By Michael Chessum
There is a section of the British left – some of it indigenous to the old Labour left tradition, some of it linked to the old Communist Party – that actively supports border controls, and has always viewed free movement as a means of undermining the power of organised labour. In the Labour establishment, support for border controls has been a regular fixture – whether as a means of appeasing “legitimate concerns” (and racism) about immigration since the 19th century, or as a electorally opportunist response to the Brexit vote.
These sections of the left do not want to have an argument about their position, and for good reason. The idea that we should take away people’s rights on the basis of their nationality (which is what ending free movement means) only makes sense if you are, on some level, internalising or pandering to prejudice and nationalism. Otherwise, we ought to “build a big beautiful wall” separating deprived northern towns from the south east of England, to stop all the inhabitants of Blackpool from coming down here, taking our jobs, flooding our labour market and eating up the housing stock.
The vast majority of progressives and leftwingers would not want to make such a case. That is why, in Labour’s manifesto, the end of free movement was presented as an immovable fait accompli. One week Labour will say that free movement must end because we are leaving the single market; the next it will say that we must leave the single market in order to end free movement. It’s also why the main argument against free movement in Momentum branches and on the left will be “ssshh, you’ll damage the leadership”, or even “this is a plot by the right to damage Jeremy.”
Yet the fight inside Labour for free movement and migrants’ rights has always been led by the left, not the right. Under Blair, Labour was responsible for introducing some of the harshest asylum laws in Europe, many of them aimed at driving refugees into destitution. It worked with the tabloid press to feed a narrative of immigrant benefit scroungers and government clampdowns. Historically speaking, the leadership of the trade union movement has often been the most anti-migrant part of it. The immigration controls mug was not designed by CLPD.
And the logic of the arguments for free movement are overwhelmingly radical relative to Labour’s historical centre. We call for all workers to have the same rights, regardless of where they were born – because it is through collective struggle that we improve our lives. We call for massive public investment, common ownership, greatly increased minimum wages and the abolition of anti-union laws. Free movement is part of “our” globalisation – not a step backwards from the social democracy of the Twentieth Century, but a radicalisation of it.
This is not to say that there will not be many on the right of the party who come round to the idea of free movement in the coming period, and not all of them for honest reasons. Some on the right genuinely believe in a similar principled case to that which I would articulate. Some view free movement as an important argument to win for the purposes of remaining in the Single Market and protecting Britain’s business interests. And yes, some will see an opportunity to divide the left and expose the awkward fudges made by the leadership in recent months.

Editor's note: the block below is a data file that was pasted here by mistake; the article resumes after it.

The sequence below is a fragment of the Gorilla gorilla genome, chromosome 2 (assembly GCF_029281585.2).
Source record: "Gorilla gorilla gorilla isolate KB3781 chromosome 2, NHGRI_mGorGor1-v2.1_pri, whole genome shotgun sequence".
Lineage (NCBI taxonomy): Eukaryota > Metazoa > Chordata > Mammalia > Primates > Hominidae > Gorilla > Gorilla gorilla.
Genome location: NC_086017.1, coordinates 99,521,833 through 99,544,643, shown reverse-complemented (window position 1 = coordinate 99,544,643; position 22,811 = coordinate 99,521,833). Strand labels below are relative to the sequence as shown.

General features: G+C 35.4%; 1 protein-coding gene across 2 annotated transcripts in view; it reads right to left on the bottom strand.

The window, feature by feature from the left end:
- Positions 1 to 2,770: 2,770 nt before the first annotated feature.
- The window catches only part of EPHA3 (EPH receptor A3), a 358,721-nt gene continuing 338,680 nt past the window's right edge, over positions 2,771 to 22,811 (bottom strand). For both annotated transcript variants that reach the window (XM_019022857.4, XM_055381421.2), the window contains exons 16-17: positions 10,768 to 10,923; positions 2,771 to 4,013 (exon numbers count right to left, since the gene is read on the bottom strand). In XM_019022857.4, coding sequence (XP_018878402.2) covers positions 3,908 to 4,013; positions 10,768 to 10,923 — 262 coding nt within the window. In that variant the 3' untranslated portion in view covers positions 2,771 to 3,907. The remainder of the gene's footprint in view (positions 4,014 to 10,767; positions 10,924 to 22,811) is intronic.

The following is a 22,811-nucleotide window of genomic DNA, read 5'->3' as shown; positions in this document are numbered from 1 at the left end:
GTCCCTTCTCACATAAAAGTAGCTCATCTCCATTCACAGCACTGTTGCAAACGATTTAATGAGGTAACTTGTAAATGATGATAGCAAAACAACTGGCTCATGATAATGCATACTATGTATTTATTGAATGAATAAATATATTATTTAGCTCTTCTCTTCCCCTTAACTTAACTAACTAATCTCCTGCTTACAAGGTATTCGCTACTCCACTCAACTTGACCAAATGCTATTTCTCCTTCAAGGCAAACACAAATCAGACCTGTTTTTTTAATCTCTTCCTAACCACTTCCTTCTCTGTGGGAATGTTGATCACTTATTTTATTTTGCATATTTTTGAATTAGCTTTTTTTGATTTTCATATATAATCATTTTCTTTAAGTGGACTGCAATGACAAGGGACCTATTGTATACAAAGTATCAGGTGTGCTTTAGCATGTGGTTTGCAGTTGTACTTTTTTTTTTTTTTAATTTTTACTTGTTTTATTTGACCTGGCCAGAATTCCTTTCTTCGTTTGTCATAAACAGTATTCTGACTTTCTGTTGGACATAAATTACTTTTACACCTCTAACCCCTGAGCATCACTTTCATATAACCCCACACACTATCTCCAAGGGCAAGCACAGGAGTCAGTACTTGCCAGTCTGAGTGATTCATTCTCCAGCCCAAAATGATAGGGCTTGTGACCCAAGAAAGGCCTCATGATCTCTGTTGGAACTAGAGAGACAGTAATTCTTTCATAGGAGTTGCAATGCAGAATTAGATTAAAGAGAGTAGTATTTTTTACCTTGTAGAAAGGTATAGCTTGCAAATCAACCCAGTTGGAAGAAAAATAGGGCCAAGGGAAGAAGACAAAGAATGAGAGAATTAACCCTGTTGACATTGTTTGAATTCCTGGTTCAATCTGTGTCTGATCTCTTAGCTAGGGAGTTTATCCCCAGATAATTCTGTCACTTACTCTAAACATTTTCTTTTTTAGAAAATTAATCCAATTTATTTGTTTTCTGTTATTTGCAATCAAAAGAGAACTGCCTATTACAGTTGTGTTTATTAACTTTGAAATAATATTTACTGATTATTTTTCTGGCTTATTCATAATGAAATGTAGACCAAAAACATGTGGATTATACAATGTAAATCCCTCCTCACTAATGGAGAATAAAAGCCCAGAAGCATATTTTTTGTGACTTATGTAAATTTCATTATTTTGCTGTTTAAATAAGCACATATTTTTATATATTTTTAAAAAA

The fact that the argument will be difficult cannot deter us from having it. The question of whether or not Labour should have whipped for Article 50 in March was controversial on the left, as it was across the party, but it was fundamentally a tactical question. Even the bigger debate over EU membership was not a matter of raw principle, in so far as it was possible to offer respectable (if deluded) left wing arguments on both sides. But ending free movement – dividing workers by nationality, taking away people’s rights, implicitly endorsing of the idea that immigrants undermine living standards – is a matter of deep principle on which the left cannot afford compromise.
Despite appearances, there is plenty of reason to be optimistic about the prospect of Labour taking a pro-free movement line. Over the past two weeks, about 2,500 Labour members and supporters have joined the Labour Campaign for Free Movement. A number of unions – including some big ones – have come out in favour. And we should not forget that Jeremy Corbyn and John McDonnell are friendly to the principle, and have the radical social and economic programme that can make free movement palatable and electable.
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Michael is an editor of The Clarion and a founder of the Labour Campaign for Free Movement
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The EU free movement of persons is fundamentally racist, privileging overwhelmingly white Europeans over non-whites in UK immigration policy. Read this piece by Dedra Say Mitchell.
Danny: how does it benefit non-EU persons to restrict the free movement of those that presently have it – ie EU citizens. Defending existing rights must be the political basis of extending them to all.
The idea that this is “racist” is preposterous: the Leave vote was followed by a sharp (an continuing) increase in racist abuse and attacks: that’s the source of much of the racism in the UK today, not the EU
Would-be “left” arguments against defending existing EU free movement arrangements on the grounds that other migrants and would-be migrants don’t benefit is a reason to defend, and then extend, free movement, not to allow the Tories and the racist right to abolish it.
Your arguments remind me of the old right wing un ion bureaucrats’ argument against calling limited strike action: limited action isn’t good enough! We need all-out action! (knowing it won’t happen)